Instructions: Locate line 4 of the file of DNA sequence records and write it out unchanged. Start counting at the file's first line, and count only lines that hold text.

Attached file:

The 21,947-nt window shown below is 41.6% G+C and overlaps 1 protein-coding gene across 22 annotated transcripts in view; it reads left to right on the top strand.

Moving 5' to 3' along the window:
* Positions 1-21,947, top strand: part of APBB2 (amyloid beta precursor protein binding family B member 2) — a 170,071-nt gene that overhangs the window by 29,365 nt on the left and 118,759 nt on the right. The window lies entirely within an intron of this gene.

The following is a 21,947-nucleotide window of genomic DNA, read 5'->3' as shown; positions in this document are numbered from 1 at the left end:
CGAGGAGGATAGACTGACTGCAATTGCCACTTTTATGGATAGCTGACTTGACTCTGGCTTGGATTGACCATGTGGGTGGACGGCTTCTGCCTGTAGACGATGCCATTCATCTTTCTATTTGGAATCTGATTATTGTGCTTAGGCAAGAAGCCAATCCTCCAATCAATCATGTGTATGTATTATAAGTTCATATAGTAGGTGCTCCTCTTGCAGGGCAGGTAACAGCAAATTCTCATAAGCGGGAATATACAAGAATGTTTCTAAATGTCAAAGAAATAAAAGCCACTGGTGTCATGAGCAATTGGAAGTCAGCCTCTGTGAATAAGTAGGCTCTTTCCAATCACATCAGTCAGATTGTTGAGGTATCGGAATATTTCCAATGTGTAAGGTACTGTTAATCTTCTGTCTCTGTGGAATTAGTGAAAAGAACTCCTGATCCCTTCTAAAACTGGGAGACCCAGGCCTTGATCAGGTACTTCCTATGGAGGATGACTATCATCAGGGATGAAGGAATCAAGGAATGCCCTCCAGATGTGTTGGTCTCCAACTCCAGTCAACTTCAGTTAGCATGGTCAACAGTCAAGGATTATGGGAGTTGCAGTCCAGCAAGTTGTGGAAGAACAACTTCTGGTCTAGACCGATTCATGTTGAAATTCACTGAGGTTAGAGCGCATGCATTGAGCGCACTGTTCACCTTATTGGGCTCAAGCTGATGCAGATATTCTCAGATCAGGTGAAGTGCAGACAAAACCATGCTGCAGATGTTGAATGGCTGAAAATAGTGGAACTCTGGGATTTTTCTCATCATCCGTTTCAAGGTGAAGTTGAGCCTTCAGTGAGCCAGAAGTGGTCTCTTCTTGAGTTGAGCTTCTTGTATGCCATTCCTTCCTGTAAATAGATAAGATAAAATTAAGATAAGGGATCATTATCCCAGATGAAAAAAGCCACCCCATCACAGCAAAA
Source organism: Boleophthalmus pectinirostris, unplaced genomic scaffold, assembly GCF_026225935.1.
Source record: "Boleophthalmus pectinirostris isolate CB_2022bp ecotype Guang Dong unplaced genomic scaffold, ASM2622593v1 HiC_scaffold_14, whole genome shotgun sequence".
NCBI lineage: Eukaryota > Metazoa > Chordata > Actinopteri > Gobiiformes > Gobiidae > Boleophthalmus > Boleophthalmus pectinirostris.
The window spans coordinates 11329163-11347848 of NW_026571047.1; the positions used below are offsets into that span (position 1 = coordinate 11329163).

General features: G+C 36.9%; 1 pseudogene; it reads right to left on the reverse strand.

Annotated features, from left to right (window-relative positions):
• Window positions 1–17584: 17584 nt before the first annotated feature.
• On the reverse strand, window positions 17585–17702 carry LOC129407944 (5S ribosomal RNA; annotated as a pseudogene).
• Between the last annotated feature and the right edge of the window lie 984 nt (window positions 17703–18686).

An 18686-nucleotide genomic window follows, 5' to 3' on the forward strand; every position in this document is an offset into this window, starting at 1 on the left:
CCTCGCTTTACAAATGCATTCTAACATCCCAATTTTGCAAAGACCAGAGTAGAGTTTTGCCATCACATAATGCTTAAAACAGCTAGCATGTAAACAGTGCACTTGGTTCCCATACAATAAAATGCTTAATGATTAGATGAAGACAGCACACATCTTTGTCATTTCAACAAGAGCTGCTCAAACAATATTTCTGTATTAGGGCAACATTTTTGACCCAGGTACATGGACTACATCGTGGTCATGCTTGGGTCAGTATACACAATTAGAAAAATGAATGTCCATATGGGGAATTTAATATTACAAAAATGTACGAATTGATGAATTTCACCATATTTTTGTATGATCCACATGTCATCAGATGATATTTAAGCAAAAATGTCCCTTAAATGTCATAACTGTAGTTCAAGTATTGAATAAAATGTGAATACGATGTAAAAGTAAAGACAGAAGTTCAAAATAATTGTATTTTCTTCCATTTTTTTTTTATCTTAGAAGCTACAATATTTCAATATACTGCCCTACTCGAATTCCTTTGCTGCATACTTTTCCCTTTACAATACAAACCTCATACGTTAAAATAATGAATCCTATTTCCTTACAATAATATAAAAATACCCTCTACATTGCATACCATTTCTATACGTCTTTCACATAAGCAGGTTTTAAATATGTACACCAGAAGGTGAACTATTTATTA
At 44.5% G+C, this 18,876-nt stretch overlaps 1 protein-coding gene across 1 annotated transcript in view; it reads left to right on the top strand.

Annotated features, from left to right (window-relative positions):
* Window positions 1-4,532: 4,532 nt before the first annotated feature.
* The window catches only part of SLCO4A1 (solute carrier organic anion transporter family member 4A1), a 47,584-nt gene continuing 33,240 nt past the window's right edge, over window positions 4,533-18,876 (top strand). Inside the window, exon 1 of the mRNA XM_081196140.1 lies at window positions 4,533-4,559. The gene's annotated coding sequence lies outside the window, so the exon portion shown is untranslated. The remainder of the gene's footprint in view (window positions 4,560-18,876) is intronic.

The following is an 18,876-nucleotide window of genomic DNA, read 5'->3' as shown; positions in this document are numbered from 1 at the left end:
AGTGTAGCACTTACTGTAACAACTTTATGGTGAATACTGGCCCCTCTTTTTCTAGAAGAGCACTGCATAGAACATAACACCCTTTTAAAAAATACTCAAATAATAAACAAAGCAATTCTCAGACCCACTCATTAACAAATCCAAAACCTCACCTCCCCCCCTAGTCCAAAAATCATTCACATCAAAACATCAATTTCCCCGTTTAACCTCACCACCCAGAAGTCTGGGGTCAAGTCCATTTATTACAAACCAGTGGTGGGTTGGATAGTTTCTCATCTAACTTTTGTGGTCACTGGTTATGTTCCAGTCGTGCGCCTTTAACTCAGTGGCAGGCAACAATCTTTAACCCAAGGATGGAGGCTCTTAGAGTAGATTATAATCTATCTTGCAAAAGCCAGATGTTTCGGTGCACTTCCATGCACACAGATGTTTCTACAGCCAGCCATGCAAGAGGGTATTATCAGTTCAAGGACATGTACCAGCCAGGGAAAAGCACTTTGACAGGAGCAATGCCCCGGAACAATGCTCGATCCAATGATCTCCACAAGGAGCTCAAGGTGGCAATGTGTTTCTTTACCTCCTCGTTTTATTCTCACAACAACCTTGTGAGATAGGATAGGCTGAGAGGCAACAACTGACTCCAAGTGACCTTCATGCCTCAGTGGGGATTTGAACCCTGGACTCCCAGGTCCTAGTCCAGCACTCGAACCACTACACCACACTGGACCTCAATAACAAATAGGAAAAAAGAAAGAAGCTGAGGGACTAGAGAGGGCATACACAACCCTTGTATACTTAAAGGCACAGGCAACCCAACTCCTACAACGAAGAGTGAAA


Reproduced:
The following is a 21,947-nucleotide window of genomic DNA, read 5'->3' as shown; positions in this document are numbered from 1 at the left end: